Signing up for the Coxhoe Trail event a few weeks before the event, meant I had a chance to try a trail run before the day. Preparation went well running a 5-mile trail around Beamish with over 250-metre elevation, which I knew was a lot more than the Coxhoe Trail.
Looking at the forecast, the day before the event, I noticed it had to be a good day and there was no sign of rain. An early morning rise at 5 with my 18-month-old daughter, then a nice 20-minute walk with the dog followed by my running ritual of porridge, put me in good stead ready for the run.
At about 8 am, in Sacriston, the heavens opened and I was hoping it wouldn’t last long.
I arrived at the event at about 830, enough time to sort everything out. Once I collected my shirt and number, it was the waiting game for over an hour and what I hate most is waiting. So I chatted for a good 40 minutes to another runner, an ex Durham County Cricketer Paul Burn. We both headed up to the event in good time, me not realising it took a good 15 minutes to walk.
Once there I jumped in the Elvet Striders team photo and headed back to the start and a chat to a few of the team.
I didn’t realise I made a big mistake until the race set off and I was behind about 50 people and the runner who I was going to stay near, Stuart Scott, was way ahead already after about 200 metres. I had some ground to make up as I like getting a quick start, so once we got on the downward hill, I tried to weave in and out of people the best I could on a narrow section of the course.
I managed to get caught up once we reached the woods section and had him in my sights for the next few kilometres, just keeping a decent pace behind him. I had in my mind under 40 minutes for the race and was determined to stick to it.
All was going well after 4 km and was under 16 minutes which was well on time, between 4-5km was the hardest on the course and steepest incline and it really tested me and I am guessing all other runners. Once we reached the loop near Quarrington Hill, I made ground on another Elvet Strider, Graeme Watt, and for some reason I found more strength going up the hills and made better ground. At one point I managed to overtake Graeme but this did not last for long. On the way back towards Kelloe he found extra acceleration on the downward hills and powered off into the distance.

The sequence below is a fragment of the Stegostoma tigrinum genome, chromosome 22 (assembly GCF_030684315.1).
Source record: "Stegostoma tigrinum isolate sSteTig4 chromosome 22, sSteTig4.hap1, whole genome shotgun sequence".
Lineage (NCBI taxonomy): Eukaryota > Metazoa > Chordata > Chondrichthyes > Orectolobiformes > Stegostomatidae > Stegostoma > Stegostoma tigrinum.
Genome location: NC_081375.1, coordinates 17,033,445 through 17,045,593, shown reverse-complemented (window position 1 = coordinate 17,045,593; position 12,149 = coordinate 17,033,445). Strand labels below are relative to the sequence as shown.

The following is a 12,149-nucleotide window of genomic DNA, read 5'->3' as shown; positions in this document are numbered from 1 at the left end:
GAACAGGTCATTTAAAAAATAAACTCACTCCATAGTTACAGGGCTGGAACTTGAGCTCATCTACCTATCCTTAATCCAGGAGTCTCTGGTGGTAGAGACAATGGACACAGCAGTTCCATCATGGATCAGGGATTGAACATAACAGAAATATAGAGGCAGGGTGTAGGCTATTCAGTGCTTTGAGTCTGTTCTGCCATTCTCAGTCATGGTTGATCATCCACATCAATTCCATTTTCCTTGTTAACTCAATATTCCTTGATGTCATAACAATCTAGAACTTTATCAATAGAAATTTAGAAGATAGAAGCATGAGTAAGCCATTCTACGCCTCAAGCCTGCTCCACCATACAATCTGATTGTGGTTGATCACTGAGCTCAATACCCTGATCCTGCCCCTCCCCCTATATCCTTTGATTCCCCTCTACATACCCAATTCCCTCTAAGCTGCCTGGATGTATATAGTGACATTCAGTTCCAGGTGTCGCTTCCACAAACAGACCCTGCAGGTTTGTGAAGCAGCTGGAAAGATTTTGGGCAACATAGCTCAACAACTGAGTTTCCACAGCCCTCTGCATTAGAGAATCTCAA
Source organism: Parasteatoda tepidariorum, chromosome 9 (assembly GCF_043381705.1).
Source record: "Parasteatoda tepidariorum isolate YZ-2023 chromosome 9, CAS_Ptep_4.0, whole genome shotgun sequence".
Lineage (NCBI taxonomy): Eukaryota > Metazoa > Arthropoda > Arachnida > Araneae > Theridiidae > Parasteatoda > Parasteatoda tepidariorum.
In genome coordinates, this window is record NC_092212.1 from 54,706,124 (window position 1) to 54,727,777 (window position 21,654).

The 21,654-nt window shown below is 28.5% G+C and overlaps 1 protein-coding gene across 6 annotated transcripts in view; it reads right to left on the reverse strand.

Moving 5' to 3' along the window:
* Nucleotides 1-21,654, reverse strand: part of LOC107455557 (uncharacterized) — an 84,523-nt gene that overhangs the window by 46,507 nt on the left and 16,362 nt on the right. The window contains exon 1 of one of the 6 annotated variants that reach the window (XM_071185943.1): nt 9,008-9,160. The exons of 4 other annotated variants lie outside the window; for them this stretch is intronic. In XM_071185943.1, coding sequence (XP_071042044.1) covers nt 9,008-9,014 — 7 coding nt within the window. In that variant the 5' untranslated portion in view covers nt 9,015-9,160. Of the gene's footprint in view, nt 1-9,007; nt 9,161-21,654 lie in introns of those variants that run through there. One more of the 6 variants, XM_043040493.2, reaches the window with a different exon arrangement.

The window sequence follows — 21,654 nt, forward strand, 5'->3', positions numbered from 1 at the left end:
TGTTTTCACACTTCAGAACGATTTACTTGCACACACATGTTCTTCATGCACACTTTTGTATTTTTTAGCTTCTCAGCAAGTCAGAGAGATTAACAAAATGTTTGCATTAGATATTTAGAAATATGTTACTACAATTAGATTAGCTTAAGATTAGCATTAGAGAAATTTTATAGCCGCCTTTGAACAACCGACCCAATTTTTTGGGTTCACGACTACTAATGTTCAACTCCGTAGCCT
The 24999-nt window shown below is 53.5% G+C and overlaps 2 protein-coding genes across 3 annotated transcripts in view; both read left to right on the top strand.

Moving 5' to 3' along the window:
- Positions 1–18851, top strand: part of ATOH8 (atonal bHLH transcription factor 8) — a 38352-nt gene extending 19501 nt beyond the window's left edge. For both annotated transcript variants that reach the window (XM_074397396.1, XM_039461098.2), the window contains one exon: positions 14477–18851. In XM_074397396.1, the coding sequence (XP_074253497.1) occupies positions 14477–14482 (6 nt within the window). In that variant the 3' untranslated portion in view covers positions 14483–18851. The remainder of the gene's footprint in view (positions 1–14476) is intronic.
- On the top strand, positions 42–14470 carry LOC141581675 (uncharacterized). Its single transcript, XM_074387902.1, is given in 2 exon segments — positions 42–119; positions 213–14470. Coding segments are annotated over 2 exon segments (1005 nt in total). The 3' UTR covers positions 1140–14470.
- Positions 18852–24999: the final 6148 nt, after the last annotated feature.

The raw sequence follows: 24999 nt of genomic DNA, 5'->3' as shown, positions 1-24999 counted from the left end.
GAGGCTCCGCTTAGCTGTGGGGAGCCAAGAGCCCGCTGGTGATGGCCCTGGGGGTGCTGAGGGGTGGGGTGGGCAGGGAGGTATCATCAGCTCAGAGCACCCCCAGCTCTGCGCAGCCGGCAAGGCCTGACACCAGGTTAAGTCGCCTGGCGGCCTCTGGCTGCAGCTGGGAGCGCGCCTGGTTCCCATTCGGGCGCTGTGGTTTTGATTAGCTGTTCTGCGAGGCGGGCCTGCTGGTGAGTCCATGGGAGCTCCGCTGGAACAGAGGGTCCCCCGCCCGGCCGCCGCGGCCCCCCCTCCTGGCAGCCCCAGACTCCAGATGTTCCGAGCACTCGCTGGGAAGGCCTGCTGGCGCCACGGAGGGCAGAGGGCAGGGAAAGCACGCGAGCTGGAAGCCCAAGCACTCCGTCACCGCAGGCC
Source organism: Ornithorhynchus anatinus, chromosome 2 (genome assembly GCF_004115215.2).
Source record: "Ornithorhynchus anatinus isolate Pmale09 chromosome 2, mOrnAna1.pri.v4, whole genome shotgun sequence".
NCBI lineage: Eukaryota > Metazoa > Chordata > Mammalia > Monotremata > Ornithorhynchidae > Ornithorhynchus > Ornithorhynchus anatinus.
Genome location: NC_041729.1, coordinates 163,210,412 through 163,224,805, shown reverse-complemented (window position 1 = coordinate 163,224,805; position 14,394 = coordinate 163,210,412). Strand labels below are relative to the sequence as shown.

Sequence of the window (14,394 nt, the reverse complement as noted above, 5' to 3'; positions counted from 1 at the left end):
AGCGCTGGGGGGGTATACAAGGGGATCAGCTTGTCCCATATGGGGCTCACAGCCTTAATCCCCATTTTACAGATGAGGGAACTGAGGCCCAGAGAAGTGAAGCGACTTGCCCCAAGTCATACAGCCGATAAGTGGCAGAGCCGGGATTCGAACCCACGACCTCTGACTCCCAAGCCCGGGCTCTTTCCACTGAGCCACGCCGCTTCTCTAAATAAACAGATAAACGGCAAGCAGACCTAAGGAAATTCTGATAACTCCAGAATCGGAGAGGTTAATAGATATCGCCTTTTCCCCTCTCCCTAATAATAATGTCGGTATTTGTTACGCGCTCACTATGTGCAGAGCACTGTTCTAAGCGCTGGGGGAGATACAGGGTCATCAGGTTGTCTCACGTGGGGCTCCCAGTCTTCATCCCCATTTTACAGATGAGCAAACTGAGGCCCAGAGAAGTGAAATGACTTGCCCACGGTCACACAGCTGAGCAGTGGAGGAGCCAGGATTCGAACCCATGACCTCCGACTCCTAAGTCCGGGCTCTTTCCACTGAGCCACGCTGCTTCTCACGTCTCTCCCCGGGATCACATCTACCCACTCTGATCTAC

Between 5-9 km I managed to keep an average pace around the 4-minute per km mark and knew I was on target. Then I realised the last part of the race was the steep hill at the start of the race. Both Stuart and I nearly took the wrong direction as we had a choice of left or straight ahead and thankfully a steward behind shouted which way. The hill took its toll but I was glad to be able to power up it at a decent pace even though it seemed to be never-ending.
Once at the top, around 10 supporters were cheering runners up the hill and onto the final stretch. It was back along the straight for a few hundred yards, then a sharp right into the woods for less than a minute to finally see the finish line out of the woods and three Striders, who had already made it back in the distance. A time of 39:51 and a 10th place finish made it all worthwhile and I was pleased to see a number of Striders in the hunt for a top 20 place just behind me. An excellent day all round and a very good first trail race which all in all was well signposted and stewarded to make the day even easier.
|1||207||McKenzie James (Heaton Harriers)||00:35:04||M|
|37||103||C. Anton Juan||00:44:41||M|
|43||164||Darby Lisa (Sedgefield Harriers)||00:44:55||F|
|186||22||Fisher Anne Marie||01:07:47||F|